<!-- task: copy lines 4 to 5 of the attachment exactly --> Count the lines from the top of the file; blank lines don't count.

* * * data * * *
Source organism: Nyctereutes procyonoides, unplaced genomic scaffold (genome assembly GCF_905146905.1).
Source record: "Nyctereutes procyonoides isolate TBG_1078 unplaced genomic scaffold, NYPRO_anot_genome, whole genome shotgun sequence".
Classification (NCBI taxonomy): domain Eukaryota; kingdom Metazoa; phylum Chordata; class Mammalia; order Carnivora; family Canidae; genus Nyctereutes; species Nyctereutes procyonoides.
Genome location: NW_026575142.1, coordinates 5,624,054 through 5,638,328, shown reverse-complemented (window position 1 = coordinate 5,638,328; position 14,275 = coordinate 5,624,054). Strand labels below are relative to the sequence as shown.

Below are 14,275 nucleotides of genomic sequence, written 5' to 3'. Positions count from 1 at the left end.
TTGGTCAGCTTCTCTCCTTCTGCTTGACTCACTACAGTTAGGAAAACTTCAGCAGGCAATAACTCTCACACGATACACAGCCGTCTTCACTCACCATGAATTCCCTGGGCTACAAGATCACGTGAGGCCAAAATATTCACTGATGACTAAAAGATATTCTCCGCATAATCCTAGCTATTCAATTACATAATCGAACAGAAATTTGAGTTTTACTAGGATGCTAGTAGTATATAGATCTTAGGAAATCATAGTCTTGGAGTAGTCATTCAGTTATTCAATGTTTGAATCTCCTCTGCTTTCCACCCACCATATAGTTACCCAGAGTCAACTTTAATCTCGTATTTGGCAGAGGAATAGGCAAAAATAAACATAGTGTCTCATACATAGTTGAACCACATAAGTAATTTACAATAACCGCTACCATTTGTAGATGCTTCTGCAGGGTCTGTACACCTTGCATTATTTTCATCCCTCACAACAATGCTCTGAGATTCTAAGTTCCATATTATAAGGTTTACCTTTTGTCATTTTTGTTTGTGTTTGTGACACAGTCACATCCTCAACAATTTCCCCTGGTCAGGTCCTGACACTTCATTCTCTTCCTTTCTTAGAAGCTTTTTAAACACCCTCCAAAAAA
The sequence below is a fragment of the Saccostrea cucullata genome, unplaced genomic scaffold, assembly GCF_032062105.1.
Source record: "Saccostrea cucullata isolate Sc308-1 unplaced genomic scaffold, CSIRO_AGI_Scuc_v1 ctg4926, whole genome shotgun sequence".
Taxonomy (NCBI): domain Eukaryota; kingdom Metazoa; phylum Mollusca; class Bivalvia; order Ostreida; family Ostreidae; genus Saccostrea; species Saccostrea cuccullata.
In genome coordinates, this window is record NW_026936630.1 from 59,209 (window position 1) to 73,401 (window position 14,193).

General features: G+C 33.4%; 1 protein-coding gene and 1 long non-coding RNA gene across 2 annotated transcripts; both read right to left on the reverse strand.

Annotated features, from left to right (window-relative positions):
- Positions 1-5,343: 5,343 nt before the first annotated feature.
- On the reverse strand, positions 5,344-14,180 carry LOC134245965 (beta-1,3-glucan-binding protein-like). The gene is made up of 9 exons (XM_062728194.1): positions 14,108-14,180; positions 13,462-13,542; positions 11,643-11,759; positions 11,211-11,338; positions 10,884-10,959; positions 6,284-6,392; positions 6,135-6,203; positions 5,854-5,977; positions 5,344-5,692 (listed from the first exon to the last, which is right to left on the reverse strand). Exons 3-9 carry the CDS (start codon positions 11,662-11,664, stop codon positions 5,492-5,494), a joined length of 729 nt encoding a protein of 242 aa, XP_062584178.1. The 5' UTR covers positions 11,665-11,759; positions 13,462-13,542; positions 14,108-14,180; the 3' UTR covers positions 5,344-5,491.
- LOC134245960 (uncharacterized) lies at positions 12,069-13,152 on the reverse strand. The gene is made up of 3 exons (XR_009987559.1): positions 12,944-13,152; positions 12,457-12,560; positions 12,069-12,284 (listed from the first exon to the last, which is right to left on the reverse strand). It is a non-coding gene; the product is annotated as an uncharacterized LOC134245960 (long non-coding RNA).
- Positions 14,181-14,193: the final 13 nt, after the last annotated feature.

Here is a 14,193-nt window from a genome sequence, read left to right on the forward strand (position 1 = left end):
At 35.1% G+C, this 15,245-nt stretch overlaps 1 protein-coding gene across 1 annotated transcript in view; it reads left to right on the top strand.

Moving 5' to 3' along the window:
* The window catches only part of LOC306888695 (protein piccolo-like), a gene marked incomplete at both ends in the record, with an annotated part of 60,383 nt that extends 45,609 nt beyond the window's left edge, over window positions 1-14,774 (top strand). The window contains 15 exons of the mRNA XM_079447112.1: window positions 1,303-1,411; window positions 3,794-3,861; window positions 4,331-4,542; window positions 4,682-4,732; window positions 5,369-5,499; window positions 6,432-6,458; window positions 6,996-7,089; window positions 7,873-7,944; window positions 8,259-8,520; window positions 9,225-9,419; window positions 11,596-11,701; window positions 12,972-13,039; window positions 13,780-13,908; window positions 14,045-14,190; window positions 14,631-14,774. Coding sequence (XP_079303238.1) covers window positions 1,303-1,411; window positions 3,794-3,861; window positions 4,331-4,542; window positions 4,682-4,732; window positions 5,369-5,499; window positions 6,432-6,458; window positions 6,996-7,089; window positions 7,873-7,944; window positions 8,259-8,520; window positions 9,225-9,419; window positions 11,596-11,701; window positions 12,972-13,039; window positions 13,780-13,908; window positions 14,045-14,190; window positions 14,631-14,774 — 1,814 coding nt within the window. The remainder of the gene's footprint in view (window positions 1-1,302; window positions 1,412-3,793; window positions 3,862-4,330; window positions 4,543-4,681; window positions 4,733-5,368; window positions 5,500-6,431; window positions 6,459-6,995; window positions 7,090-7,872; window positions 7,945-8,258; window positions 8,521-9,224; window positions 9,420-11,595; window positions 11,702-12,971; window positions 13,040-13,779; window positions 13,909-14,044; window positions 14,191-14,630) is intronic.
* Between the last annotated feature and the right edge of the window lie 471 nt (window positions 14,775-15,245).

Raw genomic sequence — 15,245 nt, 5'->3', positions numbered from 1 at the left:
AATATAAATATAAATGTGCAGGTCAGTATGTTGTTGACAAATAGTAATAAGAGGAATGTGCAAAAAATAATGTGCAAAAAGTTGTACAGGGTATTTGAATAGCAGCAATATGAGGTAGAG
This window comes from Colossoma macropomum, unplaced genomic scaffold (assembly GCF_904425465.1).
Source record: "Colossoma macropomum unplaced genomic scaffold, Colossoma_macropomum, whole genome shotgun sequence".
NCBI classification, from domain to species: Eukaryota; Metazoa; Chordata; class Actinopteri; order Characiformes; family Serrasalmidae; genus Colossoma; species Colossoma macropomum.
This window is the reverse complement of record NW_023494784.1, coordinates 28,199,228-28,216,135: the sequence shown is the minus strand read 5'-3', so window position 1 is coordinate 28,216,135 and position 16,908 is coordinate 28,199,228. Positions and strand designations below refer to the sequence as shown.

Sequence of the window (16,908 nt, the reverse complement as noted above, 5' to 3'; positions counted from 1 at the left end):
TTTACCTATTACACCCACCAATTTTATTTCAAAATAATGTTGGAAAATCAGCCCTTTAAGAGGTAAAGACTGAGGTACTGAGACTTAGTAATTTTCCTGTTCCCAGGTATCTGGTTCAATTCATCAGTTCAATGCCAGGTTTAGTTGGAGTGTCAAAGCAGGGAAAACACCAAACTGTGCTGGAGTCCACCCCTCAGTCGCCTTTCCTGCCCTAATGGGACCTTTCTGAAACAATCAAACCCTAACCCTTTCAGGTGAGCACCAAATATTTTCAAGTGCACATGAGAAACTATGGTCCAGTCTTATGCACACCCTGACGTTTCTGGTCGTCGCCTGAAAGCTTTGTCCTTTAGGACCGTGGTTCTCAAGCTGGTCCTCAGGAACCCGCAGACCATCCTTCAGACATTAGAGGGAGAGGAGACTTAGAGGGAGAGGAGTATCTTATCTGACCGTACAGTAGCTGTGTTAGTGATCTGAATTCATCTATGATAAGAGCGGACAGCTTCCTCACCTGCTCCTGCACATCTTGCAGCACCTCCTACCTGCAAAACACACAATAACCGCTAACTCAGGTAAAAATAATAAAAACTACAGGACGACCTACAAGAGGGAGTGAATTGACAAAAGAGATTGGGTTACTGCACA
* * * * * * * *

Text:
Genome location: NW_026575142.1, coordinates 5,624,054 through 5,638,328, shown reverse-complemented (window position 1 = coordinate 5,638,328; position 14,275 = coordinate 5,624,054). Strand labels below are relative to the sequence as shown.

Below are 14,275 nucleotides of genomic sequence, written 5' to 3'. Positions count from 1 at the left end.